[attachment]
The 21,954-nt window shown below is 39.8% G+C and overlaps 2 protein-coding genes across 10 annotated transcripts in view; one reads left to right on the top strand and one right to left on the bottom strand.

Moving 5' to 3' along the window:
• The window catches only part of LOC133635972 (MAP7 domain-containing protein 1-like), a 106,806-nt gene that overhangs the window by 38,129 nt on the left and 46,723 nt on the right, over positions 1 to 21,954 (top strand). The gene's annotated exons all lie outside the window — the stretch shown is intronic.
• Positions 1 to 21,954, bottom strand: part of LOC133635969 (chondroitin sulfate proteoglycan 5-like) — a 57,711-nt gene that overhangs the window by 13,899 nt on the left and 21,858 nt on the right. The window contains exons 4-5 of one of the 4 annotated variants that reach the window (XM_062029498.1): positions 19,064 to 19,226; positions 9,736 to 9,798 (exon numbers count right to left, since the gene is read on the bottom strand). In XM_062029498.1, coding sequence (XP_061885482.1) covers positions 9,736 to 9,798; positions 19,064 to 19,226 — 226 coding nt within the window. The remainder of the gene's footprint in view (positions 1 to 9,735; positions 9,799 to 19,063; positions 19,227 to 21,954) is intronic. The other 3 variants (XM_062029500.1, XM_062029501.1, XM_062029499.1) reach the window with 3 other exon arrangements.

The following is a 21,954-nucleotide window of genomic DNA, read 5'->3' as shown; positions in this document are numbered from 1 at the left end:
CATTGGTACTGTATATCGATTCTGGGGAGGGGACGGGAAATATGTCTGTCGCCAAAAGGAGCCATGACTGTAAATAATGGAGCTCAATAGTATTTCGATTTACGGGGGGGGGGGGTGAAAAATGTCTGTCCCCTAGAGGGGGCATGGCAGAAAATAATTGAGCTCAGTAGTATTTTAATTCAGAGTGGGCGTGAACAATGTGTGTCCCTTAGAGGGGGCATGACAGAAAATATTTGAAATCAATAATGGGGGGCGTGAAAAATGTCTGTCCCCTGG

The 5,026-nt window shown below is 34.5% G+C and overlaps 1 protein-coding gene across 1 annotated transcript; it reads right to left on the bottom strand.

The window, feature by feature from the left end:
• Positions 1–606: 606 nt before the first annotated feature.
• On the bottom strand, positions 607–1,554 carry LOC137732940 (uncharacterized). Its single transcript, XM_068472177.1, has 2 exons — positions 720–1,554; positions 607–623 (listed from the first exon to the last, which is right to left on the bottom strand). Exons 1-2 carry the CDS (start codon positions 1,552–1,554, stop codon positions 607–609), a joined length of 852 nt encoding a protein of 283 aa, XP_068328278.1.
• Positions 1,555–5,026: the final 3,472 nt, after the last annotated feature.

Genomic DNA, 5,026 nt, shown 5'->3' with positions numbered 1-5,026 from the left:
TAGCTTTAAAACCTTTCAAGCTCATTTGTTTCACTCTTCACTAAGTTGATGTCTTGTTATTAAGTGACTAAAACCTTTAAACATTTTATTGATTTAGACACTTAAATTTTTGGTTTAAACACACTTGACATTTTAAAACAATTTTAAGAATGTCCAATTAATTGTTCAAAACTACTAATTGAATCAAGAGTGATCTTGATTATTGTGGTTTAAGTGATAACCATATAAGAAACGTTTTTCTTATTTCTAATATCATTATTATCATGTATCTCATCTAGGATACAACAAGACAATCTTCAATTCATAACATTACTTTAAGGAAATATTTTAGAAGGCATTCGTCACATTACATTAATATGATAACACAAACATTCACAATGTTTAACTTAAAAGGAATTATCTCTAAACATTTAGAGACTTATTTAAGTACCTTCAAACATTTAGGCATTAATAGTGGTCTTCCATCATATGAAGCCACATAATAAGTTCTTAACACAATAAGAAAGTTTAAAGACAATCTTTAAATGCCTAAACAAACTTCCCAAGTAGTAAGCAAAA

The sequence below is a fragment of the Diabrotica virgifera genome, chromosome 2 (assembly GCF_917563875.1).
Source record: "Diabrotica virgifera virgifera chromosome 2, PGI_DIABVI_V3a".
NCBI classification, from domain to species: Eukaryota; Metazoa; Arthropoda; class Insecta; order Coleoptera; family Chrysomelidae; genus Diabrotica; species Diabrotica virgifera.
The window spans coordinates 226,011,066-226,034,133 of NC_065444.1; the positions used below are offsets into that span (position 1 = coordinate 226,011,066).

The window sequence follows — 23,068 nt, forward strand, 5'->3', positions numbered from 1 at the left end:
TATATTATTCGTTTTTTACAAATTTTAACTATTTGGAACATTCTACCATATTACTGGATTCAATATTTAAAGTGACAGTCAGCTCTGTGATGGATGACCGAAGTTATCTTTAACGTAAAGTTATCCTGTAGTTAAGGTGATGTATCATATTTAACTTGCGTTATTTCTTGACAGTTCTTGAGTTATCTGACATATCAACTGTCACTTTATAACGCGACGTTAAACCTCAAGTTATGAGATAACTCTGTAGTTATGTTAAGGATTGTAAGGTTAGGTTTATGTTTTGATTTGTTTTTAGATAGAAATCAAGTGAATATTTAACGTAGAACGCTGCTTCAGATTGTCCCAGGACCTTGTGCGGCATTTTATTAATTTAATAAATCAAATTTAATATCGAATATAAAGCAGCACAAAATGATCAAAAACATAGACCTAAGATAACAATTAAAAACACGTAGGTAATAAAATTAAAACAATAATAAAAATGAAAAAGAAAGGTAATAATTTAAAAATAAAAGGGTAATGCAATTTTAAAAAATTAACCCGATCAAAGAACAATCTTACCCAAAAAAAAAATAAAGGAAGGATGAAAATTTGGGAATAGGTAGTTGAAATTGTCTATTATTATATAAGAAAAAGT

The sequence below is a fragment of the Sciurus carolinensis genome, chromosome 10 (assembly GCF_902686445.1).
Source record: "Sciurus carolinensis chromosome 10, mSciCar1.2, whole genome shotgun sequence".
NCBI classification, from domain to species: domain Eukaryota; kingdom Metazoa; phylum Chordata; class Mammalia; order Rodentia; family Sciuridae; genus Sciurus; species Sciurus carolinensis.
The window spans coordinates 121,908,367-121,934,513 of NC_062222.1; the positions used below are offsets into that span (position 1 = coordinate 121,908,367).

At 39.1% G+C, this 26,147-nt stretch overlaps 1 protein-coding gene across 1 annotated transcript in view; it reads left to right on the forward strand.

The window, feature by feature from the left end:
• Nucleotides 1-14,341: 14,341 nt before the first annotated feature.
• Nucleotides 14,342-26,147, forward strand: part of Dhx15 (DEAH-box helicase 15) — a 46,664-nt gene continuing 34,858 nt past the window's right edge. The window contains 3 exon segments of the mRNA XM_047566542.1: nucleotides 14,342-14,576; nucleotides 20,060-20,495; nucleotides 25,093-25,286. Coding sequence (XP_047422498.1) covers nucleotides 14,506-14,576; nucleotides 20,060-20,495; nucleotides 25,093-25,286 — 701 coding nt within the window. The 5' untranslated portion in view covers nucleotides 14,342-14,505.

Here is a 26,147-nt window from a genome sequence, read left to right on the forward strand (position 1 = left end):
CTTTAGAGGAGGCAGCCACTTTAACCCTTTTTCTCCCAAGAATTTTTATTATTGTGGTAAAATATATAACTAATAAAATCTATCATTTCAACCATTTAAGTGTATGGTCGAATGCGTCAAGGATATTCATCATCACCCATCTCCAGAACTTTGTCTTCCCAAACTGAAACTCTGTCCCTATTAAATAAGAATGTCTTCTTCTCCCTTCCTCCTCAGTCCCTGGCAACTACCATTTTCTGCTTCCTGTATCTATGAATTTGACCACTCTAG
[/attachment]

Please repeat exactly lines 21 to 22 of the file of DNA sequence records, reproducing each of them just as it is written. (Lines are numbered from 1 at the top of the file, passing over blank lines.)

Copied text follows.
Source record: "Sciurus carolinensis chromosome 10, mSciCar1.2, whole genome shotgun sequence".
NCBI classification, from domain to species: domain Eukaryota; kingdom Metazoa; phylum Chordata; class Mammalia; order Rodentia; family Sciuridae; genus Sciurus; species Sciurus carolinensis.